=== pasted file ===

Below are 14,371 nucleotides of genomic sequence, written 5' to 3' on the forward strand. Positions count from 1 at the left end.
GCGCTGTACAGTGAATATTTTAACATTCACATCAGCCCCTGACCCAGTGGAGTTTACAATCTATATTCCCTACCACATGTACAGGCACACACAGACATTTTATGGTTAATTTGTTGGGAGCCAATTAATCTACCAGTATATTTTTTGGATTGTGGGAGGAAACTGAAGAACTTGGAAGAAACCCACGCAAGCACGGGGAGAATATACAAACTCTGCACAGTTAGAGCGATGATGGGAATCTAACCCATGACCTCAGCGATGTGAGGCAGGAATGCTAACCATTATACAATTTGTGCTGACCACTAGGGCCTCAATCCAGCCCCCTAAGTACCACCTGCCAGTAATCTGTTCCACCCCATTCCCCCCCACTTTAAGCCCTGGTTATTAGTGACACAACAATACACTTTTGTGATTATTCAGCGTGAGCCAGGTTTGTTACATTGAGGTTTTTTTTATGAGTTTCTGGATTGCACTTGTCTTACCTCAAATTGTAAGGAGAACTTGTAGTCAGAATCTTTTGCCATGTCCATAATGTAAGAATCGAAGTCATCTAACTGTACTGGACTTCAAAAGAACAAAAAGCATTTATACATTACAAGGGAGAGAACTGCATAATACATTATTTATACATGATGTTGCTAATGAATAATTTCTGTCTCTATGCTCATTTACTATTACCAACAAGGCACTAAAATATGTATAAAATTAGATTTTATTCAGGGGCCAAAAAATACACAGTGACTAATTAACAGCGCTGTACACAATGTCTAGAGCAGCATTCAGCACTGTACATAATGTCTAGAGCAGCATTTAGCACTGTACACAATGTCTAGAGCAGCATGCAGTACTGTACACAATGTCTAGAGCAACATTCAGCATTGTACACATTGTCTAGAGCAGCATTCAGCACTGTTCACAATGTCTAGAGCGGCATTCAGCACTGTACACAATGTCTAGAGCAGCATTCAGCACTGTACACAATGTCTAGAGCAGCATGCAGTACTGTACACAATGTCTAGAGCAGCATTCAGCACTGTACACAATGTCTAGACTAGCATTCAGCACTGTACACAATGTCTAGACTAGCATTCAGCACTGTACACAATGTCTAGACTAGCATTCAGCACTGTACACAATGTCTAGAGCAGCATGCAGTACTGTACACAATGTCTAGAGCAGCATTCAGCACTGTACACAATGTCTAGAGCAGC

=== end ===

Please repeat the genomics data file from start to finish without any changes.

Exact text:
Below are 14,371 nucleotides of genomic sequence, written 5' to 3' on the forward strand. Positions count from 1 at the left end.
GCGCTGTACAGTGAATATTTTAACATTCACATCAGCCCCTGACCCAGTGGAGTTTACAATCTATATTCCCTACCACATGTACAGGCACACACAGACATTTTATGGTTAATTTGTTGGGAGCCAATTAATCTACCAGTATATTTTTTGGATTGTGGGAGGAAACTGAAGAACTTGGAAGAAACCCACGCAAGCACGGGGAGAATATACAAACTCTGCACAGTTAGAGCGATGATGGGAATCTAACCCATGACCTCAGCGATGTGAGGCAGGAATGCTAACCATTATACAATTTGTGCTGACCACTAGGGCCTCAATCCAGCCCCCTAAGTACCACCTGCCAGTAATCTGTTCCACCCCATTCCCCCCCACTTTAAGCCCTGGTTATTAGTGACACAACAATACACTTTTGTGATTATTCAGCGTGAGCCAGGTTTGTTACATTGAGGTTTTTTTTATGAGTTTCTGGATTGCACTTGTCTTACCTCAAATTGTAAGGAGAACTTGTAGTCAGAATCTTTTGCCATGTCCATAATGTAAGAATCGAAGTCATCTAACTGTACTGGACTTCAAAAGAACAAAAAGCATTTATACATTACAAGGGAGAGAACTGCATAATACATTATTTATACATGATGTTGCTAATGAATAATTTCTGTCTCTATGCTCATTTACTATTACCAACAAGGCACTAAAATATGTATAAAATTAGATTTTATTCAGGGGCCAAAAAATACACAGTGACTAATTAACAGCGCTGTACACAATGTCTAGAGCAGCATTCAGCACTGTACATAATGTCTAGAGCAGCATTTAGCACTGTACACAATGTCTAGAGCAGCATGCAGTACTGTACACAATGTCTAGAGCAACATTCAGCATTGTACACATTGTCTAGAGCAGCATTCAGCACTGTTCACAATGTCTAGAGCGGCATTCAGCACTGTACACAATGTCTAGAGCAGCATTCAGCACTGTACACAATGTCTAGAGCAGCATGCAGTACTGTACACAATGTCTAGAGCAGCATTCAGCACTGTACACAATGTCTAGACTAGCATTCAGCACTGTACACAATGTCTAGACTAGCATTCAGCACTGTACACAATGTCTAGACTAGCATTCAGCACTGTACACAATGTCTAGAGCAGCATGCAGTACTGTACACAATGTCTAGAGCAGCATTCAGCACTGTACACAATGTCTAGAGCAGC